B.C. lifts state of emergency over wildfires but danger isn't over
Derek Campbell uses a hose to direct water outside a fire guard line during a controlled burn being performed to help prevent the Finlay Creek wildfire from spreading near Peachland, B.C., on Thursday, September 7, 2017. (THE CANADIAN PRESS / Darryl Dyck)
The Canadian Press
Published Friday, September 15, 2017 4:00PM EDT
VANCOUVER -- The British Columbia government is lifting a provincial state of emergency declared more than two months ago before what would become the province's worst fire season on record.
The declaration that expires at midnight Friday was made July 7 after dozens of out-of-control wildfires broke out in B.C.'s Interior, forcing thousands of people from their homes.
The state of emergency allowed for better co-ordination between agencies responding to the fires and to public safety needs, and a $100-million fund was made available to support thousands of evacuees.
Over 11,700 square kilometres of land has been charred since April 1, which the BC Wildfire Service said is the largest area burned in the province's recorded history.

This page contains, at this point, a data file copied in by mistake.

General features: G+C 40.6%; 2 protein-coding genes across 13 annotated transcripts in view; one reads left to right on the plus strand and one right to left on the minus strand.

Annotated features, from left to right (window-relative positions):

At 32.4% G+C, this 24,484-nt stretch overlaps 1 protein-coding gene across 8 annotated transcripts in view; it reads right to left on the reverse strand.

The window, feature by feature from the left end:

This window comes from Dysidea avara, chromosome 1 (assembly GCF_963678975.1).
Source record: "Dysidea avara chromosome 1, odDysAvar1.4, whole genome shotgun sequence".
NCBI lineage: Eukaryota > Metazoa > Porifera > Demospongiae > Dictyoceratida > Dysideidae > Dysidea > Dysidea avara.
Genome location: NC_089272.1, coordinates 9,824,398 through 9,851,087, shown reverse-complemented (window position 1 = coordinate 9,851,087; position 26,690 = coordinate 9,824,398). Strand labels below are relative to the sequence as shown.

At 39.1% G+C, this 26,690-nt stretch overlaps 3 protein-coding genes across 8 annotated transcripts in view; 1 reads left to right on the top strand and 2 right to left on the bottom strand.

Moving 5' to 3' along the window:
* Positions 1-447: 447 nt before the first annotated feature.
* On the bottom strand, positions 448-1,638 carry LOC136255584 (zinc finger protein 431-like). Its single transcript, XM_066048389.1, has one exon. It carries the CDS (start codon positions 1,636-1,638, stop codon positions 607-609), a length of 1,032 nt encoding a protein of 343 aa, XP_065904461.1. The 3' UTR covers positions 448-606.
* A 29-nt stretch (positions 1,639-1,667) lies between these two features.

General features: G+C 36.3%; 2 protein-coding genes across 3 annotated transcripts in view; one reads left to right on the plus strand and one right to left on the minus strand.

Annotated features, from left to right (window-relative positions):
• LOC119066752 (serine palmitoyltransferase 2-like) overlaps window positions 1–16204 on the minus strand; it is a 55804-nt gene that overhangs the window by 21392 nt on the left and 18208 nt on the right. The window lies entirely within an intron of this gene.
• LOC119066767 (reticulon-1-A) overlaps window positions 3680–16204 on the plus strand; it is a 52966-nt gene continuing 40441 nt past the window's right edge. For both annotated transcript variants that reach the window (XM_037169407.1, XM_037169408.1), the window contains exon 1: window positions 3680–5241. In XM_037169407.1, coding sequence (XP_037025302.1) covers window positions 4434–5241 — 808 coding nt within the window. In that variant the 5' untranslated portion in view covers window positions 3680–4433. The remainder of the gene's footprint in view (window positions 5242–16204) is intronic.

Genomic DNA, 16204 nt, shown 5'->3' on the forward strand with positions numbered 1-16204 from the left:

"While the extraordinary powers of the provincial state of emergency are no longer required, the wildfire season is not over," the government said in a news release Friday. "It is vital that the public remain prepared and follow the continued direction of local authorities"
There are still 153 fires burning in B.C., and 11 evacuation orders are in place affecting more than 3,000 people.
There are another 23 evacuation alerts for communities in the province, meaning that more than 5,700 people have been told to prepare to leave at a moment's notice.
At the peak of the crisis, Canadian Armed Forces members and equipment were deployed to support evacuation efforts and relieve the RCMP, which also increased its staffing in affected areas.
The wildfire service said it has spent more than $510 million on fighting the flames so far this year as fires continue to burn out of control in southeastern B.C.
The last time the province called a state of emergency was in August 2003, also in response to wildfires, but that period only lasted six weeks.
The federal government created a new ad hoc cabinet committee to co-ordinate its response to the fires, including recovery and rebuilding efforts. The committee includes the ministers of justice, national defence, Indigenous and Northern Affairs, and Public Safety Canada.
In an effort to prevent fires, an off-road vehicles ban was put in place affecting Crown land in the Cariboo, Kamloops and Southeast fire centres.
Campfire bans also remain in effect for the southern parts of the province.
The federal and provincial governments announced a $20-million fund would be made available to farmers to help replace lost breeding animals and restore damaged lands, while additional money would be provided to small businesses that lost revenue due to a drop in tourism, evacuations and road closures.